Archive for June 3rd, 2008

I thought this comment by new commenter, Chad, was rather insightful, demonstrating a truth I’ve tried to convey in the past, though much more ham-handedly than he has elegantly phrased.  In answer to the question “what would you consider ‘heresy’”, he writes:

Making works necessary for salvation. I would qualify this, though, by saying that our Roman Catholic friends are not heretics in this regard. When I say “works as necessary for salvation” it is to say that grace is being denied as free gift (or more to the point, that there is no need of grace), that God in Jesus has not done something to open the door to heaven.

I am quick to point out that many of my protestant brothers and sisters are no different than our RCC brothers and sisters – they have simply changed the system of “works” from one of penance to one of mental assent to a set of propositional truths or doctrines. While not “heresy” I consider it to be a departure from orthodox understandings of grace (gift!).

In the early church, particularly those with a Jewish background, the separation of “works” from “faith” was inconceivable.  In this mindset, one physically cannot have a belief system that is not demonstrated.  Sin, itself, is a demonstration of a belief that God cannot provide.  As most of the world, and the church along with it, was Hellenized it began creating abstract compartmentalizations which separated ones “faith/belief” from one’s “actions”, leading to the church schizophrenically pitting one against the other.

We see the seeds of this already planted in the book of James, and the schizophrenia fully realized in Luther’s desire to strike it from the canon, since it appears to stake out ground somewhere between legalism and sola fide.  To paraphrase James, “faith” (mental assent) really isn’t faith (mental assent) unless it is demonstrated.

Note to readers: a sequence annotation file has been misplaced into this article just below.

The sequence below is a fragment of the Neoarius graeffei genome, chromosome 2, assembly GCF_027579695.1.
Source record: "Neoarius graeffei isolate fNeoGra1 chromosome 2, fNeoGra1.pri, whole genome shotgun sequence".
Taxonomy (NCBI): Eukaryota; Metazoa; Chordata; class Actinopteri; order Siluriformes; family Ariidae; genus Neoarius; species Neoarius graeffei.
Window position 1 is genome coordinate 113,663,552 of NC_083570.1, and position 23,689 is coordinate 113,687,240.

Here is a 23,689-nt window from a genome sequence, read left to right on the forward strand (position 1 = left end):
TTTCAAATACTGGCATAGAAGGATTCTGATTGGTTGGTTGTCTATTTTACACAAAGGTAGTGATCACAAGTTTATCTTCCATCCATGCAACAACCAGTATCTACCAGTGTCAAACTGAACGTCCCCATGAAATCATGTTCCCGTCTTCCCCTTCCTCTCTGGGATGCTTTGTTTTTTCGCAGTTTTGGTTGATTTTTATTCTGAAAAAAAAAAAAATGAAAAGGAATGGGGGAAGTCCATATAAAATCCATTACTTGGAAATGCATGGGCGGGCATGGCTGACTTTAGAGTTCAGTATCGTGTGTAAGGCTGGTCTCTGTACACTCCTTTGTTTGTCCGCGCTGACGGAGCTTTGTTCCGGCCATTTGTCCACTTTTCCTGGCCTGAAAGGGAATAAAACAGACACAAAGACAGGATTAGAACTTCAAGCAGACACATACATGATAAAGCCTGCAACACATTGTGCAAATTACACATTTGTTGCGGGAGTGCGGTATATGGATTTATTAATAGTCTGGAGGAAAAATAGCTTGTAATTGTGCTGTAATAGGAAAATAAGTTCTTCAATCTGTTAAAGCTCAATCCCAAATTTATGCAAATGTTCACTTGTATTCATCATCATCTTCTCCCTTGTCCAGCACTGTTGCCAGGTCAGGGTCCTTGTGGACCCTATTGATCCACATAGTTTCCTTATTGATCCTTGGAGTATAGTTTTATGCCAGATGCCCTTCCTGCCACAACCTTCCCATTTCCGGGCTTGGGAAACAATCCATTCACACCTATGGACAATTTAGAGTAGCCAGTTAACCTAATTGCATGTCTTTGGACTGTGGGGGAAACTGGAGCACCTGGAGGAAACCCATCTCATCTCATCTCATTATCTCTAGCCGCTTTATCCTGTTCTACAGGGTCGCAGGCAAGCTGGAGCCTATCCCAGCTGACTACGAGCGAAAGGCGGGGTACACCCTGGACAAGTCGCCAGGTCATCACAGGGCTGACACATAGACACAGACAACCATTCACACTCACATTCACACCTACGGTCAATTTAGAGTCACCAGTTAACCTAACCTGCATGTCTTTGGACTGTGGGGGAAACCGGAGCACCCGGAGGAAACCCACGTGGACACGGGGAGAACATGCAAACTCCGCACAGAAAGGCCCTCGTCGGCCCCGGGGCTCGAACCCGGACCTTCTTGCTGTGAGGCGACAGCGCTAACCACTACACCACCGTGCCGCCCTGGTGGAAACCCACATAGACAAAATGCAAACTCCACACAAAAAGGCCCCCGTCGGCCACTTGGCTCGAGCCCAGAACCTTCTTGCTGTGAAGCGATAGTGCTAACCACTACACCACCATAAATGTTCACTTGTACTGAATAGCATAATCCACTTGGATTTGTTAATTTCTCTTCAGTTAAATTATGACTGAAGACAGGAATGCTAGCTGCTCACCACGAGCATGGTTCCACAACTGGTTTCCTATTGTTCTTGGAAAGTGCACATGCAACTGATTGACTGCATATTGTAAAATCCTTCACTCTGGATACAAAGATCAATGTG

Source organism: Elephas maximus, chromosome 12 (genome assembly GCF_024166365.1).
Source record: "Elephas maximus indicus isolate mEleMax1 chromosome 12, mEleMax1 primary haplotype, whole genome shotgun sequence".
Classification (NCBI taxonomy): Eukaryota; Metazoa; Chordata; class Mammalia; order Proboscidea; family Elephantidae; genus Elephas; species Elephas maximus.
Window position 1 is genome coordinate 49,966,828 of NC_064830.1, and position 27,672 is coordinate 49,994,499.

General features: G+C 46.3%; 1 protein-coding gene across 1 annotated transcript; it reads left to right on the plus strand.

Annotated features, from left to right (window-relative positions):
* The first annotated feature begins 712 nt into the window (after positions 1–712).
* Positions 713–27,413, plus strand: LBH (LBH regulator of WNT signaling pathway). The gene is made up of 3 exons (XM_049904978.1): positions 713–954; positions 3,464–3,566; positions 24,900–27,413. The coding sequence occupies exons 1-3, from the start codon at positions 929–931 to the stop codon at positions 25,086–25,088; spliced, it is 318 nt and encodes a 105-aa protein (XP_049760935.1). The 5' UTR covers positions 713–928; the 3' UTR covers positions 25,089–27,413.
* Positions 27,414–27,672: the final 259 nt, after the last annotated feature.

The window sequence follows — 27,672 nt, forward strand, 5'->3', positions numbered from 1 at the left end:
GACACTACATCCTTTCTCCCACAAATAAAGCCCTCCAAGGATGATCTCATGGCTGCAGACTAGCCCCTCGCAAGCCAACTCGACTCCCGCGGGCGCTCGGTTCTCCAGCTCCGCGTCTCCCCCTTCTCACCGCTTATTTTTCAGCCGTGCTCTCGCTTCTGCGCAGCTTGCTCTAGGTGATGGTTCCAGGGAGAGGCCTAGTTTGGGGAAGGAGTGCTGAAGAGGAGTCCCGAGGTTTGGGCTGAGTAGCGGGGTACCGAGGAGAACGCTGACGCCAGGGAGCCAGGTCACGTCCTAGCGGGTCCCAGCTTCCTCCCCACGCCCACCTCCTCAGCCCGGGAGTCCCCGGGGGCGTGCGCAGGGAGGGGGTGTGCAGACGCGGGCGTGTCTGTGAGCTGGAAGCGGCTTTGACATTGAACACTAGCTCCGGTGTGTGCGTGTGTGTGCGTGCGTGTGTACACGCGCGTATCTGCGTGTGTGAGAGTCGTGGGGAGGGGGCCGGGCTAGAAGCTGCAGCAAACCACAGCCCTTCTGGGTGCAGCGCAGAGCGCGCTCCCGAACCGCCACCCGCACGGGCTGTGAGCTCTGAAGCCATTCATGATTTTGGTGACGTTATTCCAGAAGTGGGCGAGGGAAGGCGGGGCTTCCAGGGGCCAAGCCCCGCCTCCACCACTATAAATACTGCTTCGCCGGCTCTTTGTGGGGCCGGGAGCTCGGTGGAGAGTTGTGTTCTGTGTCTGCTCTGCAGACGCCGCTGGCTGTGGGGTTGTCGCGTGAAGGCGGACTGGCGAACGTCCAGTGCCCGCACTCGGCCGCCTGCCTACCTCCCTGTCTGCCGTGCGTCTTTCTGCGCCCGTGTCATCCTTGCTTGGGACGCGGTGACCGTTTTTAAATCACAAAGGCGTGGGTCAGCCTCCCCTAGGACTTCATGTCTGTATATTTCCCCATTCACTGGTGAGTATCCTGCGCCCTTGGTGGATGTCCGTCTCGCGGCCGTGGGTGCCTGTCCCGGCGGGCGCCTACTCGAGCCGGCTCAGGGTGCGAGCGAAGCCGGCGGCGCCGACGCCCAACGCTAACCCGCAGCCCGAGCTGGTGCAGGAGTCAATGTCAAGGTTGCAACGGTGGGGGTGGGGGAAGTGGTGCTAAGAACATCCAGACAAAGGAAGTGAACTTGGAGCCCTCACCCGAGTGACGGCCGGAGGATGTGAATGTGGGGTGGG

And all of this is independent of grace, which is freely given.

As you survey the online landscape of Christianity (in which the relative percentage of Evangelical vs. Reformed vs. Catholic is skewed far differently that represented in living, breathing human beings), you can’t help but wonder why so many people are busy defending a 450-year-old church split, looking for the devil in the other party.  One need only examine the wailing and gnashing of teeth anytime a Protestant church reintroduces a Catholic tradition.  What you end up seeing is extra-biblical whining in condemnation of extra-biblical tradition (noting that I used ‘extra-biblical’ and not ‘unbiblical’ or ‘anti-biblical’).

It’s no wonder Jesus’ criticisms were almost exclusively about the religious class, always eager to demonstrate their righteousness while condemning anything that didn’t fit their own narrow traditions.

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